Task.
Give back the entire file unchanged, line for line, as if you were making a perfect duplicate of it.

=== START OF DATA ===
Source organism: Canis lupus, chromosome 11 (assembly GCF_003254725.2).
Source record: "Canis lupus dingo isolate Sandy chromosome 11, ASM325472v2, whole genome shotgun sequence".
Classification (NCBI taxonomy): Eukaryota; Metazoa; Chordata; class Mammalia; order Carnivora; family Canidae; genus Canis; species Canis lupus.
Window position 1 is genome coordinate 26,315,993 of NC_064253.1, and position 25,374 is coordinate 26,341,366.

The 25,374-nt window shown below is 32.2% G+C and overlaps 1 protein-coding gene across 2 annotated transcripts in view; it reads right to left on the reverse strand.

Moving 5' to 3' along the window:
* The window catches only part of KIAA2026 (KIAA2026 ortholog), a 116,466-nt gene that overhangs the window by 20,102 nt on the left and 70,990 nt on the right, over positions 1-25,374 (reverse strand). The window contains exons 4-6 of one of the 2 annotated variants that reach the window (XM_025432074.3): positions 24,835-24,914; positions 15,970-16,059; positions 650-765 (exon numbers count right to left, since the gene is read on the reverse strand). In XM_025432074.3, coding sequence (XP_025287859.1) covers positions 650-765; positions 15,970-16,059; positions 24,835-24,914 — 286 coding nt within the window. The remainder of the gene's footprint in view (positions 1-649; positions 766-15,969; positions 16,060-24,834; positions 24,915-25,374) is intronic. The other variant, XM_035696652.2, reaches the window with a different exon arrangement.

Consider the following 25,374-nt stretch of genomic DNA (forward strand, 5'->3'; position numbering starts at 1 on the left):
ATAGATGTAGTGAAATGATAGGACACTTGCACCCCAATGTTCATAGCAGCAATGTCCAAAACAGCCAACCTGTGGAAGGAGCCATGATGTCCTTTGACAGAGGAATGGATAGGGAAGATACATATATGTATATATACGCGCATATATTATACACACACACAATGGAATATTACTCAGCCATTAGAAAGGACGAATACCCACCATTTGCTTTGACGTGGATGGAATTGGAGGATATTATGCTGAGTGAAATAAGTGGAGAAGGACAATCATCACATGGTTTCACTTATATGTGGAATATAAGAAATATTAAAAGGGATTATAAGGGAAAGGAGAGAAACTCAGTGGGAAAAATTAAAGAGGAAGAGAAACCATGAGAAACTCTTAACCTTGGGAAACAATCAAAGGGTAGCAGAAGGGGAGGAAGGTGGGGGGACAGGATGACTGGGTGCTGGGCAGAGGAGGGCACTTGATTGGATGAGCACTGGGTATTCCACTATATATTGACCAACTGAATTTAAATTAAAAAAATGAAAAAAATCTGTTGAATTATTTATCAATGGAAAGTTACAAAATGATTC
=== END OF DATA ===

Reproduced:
Source organism: Canis lupus, chromosome 11 (assembly GCF_003254725.2).
Source record: "Canis lupus dingo isolate Sandy chromosome 11, ASM325472v2, whole genome shotgun sequence".
Classification (NCBI taxonomy): Eukaryota; Metazoa; Chordata; class Mammalia; order Carnivora; family Canidae; genus Canis; species Canis lupus.
Window position 1 is genome coordinate 26,315,993 of NC_064253.1, and position 25,374 is coordinate 26,341,366.

The 25,374-nt window shown below is 32.2% G+C and overlaps 1 protein-coding gene across 2 annotated transcripts in view; it reads right to left on the reverse strand.

Moving 5' to 3' along the window:
* The window catches only part of KIAA2026 (KIAA2026 ortholog), a 116,466-nt gene that overhangs the window by 20,102 nt on the left and 70,990 nt on the right, over positions 1-25,374 (reverse strand). The window contains exons 4-6 of one of the 2 annotated variants that reach the window (XM_025432074.3): positions 24,835-24,914; positions 15,970-16,059; positions 650-765 (exon numbers count right to left, since the gene is read on the reverse strand). In XM_025432074.3, coding sequence (XP_025287859.1) covers positions 650-765; positions 15,970-16,059; positions 24,835-24,914 — 286 coding nt within the window. The remainder of the gene's footprint in view (positions 1-649; positions 766-15,969; positions 16,060-24,834; positions 24,915-25,374) is intronic. The other variant, XM_035696652.2, reaches the window with a different exon arrangement.

Consider the following 25,374-nt stretch of genomic DNA (forward strand, 5'->3'; position numbering starts at 1 on the left):
ATAGATGTAGTGAAATGATAGGACACTTGCACCCCAATGTTCATAGCAGCAATGTCCAAAACAGCCAACCTGTGGAAGGAGCCATGATGTCCTTTGACAGAGGAATGGATAGGGAAGATACATATATGTATATATACGCGCATATATTATACACACACACAATGGAATATTACTCAGCCATTAGAAAGGACGAATACCCACCATTTGCTTTGACGTGGATGGAATTGGAGGATATTATGCTGAGTGAAATAAGTGGAGAAGGACAATCATCACATGGTTTCACTTATATGTGGAATATAAGAAATATTAAAAGGGATTATAAGGGAAAGGAGAGAAACTCAGTGGGAAAAATTAAAGAGGAAGAGAAACCATGAGAAACTCTTAACCTTGGGAAACAATCAAAGGGTAGCAGAAGGGGAGGAAGGTGGGGGGACAGGATGACTGGGTGCTGGGCAGAGGAGGGCACTTGATTGGATGAGCACTGGGTATTCCACTATATATTGACCAACTGAATTTAAATTAAAAAAATGAAAAAAATCTGTTGAATTATTTATCAATGGAAAGTTACAAAATGATTC